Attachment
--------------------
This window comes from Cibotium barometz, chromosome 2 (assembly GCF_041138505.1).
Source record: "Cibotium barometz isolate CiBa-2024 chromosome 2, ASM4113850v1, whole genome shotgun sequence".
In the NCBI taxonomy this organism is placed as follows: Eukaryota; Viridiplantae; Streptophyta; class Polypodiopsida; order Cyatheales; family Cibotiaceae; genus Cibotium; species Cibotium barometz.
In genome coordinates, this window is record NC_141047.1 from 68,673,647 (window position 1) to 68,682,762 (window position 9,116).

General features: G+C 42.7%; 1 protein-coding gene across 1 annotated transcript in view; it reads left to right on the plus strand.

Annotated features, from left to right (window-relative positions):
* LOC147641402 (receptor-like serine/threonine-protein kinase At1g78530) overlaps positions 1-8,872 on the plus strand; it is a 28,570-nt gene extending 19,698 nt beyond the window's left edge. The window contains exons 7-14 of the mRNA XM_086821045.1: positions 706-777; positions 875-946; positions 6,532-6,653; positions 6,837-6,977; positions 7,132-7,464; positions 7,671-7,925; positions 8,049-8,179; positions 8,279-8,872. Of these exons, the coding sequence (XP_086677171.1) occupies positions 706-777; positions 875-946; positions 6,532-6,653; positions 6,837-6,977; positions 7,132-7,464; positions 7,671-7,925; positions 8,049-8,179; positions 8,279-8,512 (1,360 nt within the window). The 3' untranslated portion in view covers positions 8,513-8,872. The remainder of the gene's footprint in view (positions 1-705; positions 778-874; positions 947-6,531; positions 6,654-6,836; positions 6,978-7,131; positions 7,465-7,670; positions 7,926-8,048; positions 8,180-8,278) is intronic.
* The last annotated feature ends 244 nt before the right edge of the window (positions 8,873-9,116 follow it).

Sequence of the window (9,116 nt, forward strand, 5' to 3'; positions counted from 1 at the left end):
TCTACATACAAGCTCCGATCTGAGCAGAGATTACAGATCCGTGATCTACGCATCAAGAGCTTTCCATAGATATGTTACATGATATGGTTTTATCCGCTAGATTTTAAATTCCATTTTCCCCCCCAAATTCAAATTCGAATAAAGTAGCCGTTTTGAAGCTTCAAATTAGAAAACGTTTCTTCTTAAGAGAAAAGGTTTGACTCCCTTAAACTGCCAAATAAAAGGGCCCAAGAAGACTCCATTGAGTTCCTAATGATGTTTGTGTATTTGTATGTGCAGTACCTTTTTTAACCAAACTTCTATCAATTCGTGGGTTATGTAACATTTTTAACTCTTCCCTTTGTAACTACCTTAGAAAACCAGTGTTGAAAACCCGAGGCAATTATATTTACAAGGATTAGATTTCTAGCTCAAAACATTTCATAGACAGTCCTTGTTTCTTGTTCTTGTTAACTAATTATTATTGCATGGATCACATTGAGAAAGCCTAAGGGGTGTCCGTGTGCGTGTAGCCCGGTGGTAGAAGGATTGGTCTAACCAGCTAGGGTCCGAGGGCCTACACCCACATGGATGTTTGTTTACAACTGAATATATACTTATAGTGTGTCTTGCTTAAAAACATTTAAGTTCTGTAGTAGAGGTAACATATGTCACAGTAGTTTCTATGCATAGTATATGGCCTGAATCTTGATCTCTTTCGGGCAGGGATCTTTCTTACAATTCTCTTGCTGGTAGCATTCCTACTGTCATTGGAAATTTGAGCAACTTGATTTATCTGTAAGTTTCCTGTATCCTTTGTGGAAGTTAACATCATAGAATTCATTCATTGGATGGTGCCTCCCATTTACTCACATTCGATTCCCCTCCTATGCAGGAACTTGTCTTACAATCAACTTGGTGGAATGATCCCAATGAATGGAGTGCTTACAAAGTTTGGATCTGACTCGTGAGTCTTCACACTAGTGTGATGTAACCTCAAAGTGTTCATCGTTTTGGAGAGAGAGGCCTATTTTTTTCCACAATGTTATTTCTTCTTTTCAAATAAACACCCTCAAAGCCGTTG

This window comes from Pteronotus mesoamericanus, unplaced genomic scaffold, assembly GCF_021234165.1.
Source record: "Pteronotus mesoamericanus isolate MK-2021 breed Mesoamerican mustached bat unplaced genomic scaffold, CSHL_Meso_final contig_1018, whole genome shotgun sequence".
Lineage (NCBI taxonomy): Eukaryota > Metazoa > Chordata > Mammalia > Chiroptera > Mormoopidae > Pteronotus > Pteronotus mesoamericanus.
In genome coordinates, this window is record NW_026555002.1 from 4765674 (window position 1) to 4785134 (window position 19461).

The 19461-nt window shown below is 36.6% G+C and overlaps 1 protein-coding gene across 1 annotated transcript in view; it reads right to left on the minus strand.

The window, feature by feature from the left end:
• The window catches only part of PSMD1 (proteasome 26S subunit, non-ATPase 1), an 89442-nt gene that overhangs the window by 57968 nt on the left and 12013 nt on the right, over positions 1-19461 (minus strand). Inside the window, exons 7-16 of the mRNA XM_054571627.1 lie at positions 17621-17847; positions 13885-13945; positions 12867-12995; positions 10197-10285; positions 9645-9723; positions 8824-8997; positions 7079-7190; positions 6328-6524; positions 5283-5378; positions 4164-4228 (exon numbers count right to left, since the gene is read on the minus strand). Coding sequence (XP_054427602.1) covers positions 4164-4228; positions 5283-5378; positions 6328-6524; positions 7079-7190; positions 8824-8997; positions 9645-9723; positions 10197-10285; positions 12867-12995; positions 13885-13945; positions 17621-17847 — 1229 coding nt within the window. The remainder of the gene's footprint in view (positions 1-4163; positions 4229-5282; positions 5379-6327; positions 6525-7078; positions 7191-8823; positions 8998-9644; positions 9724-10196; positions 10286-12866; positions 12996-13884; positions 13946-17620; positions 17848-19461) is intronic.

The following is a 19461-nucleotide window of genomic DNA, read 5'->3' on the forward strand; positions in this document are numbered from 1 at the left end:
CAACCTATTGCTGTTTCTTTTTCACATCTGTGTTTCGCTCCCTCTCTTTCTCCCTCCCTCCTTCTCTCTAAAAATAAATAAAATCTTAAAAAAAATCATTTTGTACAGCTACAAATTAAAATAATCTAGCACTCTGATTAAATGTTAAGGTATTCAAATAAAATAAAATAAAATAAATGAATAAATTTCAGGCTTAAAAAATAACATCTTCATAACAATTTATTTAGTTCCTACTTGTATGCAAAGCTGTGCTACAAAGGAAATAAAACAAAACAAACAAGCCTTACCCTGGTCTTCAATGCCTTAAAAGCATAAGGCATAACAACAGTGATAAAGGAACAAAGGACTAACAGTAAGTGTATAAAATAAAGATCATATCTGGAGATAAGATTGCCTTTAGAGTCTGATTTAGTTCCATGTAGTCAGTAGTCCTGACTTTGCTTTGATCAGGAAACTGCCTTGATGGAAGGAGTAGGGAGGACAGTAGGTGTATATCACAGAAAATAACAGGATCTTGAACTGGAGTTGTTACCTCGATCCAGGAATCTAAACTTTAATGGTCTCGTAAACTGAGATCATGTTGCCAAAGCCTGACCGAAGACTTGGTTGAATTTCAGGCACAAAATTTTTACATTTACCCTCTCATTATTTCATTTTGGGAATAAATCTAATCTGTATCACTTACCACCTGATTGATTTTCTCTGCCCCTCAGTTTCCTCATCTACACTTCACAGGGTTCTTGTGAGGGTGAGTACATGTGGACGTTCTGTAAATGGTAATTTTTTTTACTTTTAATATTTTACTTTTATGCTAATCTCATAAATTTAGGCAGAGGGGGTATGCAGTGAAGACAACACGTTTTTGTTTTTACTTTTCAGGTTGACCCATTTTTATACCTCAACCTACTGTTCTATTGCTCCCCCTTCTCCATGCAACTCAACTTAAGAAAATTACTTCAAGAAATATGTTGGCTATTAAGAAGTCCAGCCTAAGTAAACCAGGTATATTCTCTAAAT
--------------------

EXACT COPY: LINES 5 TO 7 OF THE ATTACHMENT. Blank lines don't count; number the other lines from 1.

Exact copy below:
General features: G+C 42.7%; 1 protein-coding gene across 1 annotated transcript in view; it reads left to right on the plus strand.

Annotated features, from left to right (window-relative positions):
* LOC147641402 (receptor-like serine/threonine-protein kinase At1g78530) overlaps positions 1-8,872 on the plus strand; it is a 28,570-nt gene extending 19,698 nt beyond the window's left edge. The window contains exons 7-14 of the mRNA XM_086821045.1: positions 706-777; positions 875-946; positions 6,532-6,653; positions 6,837-6,977; positions 7,132-7,464; positions 7,671-7,925; positions 8,049-8,179; positions 8,279-8,872. Of these exons, the coding sequence (XP_086677171.1) occupies positions 706-777; positions 875-946; positions 6,532-6,653; positions 6,837-6,977; positions 7,132-7,464; positions 7,671-7,925; positions 8,049-8,179; positions 8,279-8,512 (1,360 nt within the window). The 3' untranslated portion in view covers positions 8,513-8,872. The remainder of the gene's footprint in view (positions 1-705; positions 778-874; positions 947-6,531; positions 6,654-6,836; positions 6,978-7,131; positions 7,465-7,670; positions 7,926-8,048; positions 8,180-8,278) is intronic.